A Google-Bain report concluded that equal access to inputs resulted in equally strong economic outcomes regardless of gender. Furthermore, it found that female business owners could create 150-170 million jobs in India by 2030. Women-led enterprises, therefore, represent an often sidelined group, whose growth would contribute significantly to the economy in addition to enabling financial freedom for them and greater equality in society.


To address the core obstacles faced by women-owned enterprises, increasing accessibility, awareness, as well as adapting financial processes is essential. 95% of all MSMEs in India are micro-enterprises, a figure which rises to 98% when considering only women-owned businesses as per the 2019 IFC report, highlighting the need for capital to be readily and widely available to them. The same report found that only 17% of women entrepreneurs they surveyed were aware of adaptive financial schemes from the government or other financial institutions. Despite these challenges being common knowledge, little can be done to eliminate unconscious human biases. However, the quickest solution might lie in eliminating the human evaluators from the process.


Technology such as AI and ML offer a fairer, unbiased, data-supported root to financial processes such as loan allocation. If sufficient data is provided, algorithms such and credit scoring can prove to be less biased than a human being, as found by Women’s World Banking’s study, Algorithmic Bias, Financial Inclusion, and Gender. These algorithms overcome common human errors and present accurate and reliable results, based just on the customer’s business and potential. Furthermore, fintech innovations can overcome the accessibility barrier by sidestepping traditional financial models limited to bank branches. Small but impactful differences such as these can bridge the financial gender gap, leading to women possibly contributing an estimated $770 million to the GDP by 2025 as per a McKinsey Report. The same data shows this would translate to an 18% growth in the Indian economy, a significant number. Offering unbiased and accessible opportunities to women, hence, presents an opportunity for social as well as economic growth.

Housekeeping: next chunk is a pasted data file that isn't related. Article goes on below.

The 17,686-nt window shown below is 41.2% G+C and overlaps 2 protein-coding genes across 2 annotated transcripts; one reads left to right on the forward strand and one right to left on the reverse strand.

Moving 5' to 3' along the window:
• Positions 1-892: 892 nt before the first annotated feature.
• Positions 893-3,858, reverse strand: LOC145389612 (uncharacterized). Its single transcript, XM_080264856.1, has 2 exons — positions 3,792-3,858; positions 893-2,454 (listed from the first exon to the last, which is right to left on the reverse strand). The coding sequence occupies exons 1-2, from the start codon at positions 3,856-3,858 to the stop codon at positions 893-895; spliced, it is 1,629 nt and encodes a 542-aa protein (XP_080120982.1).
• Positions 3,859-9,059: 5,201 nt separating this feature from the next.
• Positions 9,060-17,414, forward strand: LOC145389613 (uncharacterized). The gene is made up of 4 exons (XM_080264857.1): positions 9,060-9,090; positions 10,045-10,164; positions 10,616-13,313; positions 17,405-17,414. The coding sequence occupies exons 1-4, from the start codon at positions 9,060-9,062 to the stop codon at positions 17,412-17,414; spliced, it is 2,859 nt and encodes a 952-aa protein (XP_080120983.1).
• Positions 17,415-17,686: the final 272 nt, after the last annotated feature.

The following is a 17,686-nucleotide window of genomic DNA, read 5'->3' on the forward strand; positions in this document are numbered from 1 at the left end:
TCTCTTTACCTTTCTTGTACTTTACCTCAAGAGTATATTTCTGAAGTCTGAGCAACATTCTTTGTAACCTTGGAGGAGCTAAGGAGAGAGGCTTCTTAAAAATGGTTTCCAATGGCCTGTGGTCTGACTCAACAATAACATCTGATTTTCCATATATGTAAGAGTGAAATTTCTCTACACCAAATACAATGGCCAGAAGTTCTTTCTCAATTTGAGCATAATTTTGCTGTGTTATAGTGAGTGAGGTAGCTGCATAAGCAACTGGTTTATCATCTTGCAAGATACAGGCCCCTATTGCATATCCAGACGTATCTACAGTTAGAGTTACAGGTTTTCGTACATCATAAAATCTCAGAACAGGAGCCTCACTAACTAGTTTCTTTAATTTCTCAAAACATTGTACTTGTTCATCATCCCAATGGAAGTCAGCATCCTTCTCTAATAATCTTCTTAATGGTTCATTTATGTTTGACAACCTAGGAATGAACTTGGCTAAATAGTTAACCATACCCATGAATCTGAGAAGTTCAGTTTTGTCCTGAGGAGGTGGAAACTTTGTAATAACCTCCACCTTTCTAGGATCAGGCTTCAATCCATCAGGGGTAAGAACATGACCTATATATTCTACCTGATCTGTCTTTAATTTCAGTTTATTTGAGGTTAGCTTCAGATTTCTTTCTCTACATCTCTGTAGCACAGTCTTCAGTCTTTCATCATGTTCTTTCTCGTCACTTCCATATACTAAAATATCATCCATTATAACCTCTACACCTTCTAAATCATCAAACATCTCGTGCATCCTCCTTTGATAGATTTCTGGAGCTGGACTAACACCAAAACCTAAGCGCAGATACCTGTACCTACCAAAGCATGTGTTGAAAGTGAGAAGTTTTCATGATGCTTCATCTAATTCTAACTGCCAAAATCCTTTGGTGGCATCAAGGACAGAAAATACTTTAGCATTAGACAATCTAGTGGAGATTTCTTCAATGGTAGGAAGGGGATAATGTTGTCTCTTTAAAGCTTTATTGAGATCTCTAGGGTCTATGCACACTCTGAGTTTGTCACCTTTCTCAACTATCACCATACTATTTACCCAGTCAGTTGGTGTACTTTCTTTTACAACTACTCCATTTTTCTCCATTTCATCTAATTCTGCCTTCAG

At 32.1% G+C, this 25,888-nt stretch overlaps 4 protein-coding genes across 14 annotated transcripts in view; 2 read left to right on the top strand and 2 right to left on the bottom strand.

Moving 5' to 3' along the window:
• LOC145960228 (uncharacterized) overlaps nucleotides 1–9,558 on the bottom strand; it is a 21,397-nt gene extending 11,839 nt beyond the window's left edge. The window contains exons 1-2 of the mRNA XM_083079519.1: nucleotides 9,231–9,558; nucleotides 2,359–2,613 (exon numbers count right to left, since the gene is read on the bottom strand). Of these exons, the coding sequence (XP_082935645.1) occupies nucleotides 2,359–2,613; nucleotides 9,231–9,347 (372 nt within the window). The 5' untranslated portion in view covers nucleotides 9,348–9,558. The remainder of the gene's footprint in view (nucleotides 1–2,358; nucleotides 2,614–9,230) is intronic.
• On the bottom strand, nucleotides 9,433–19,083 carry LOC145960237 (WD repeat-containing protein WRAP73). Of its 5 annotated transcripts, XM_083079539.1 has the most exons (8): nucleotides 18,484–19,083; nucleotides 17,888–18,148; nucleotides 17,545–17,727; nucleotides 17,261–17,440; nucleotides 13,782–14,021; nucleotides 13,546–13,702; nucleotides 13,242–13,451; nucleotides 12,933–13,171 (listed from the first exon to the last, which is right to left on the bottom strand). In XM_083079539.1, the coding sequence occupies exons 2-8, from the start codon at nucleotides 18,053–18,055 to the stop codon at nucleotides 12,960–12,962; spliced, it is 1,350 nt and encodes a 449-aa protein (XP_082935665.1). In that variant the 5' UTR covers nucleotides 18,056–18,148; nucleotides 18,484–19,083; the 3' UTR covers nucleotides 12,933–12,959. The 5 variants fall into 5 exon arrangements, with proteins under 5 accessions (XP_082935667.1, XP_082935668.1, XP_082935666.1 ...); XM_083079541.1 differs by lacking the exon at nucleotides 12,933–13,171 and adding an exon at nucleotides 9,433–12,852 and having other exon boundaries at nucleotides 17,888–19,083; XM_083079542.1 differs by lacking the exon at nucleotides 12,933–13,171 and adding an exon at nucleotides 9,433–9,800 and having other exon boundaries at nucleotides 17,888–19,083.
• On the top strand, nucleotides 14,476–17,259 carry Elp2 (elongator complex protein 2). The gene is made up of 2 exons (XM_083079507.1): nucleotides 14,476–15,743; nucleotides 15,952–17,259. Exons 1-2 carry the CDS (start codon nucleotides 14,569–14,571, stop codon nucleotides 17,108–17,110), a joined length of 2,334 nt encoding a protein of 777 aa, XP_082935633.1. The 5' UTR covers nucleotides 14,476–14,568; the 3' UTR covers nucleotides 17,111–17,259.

Achieving goals such as the $5 trillion economy must therefore be geared towards equity, to provide opportunities to every possible stakeholder, particularly entrepreneurs and business owners. The scope of groups such as women-business owners is immense, with a 2014 IFC report revealing almost three million MSMEs have full or partial female ownership, a growing number. Companies are adopting technology and accommodations such as AI credit-scoring, a completely online process, and collateral-free loans to make capital widely available across the country. Financial inclusion is the essential next step, for every aspect of the economy.


(Disclaimer: The views and opinions expressed in this article are those of the author and do not necessarily reflect the views of YourStory.)


Edited by Rekha Balakrishnan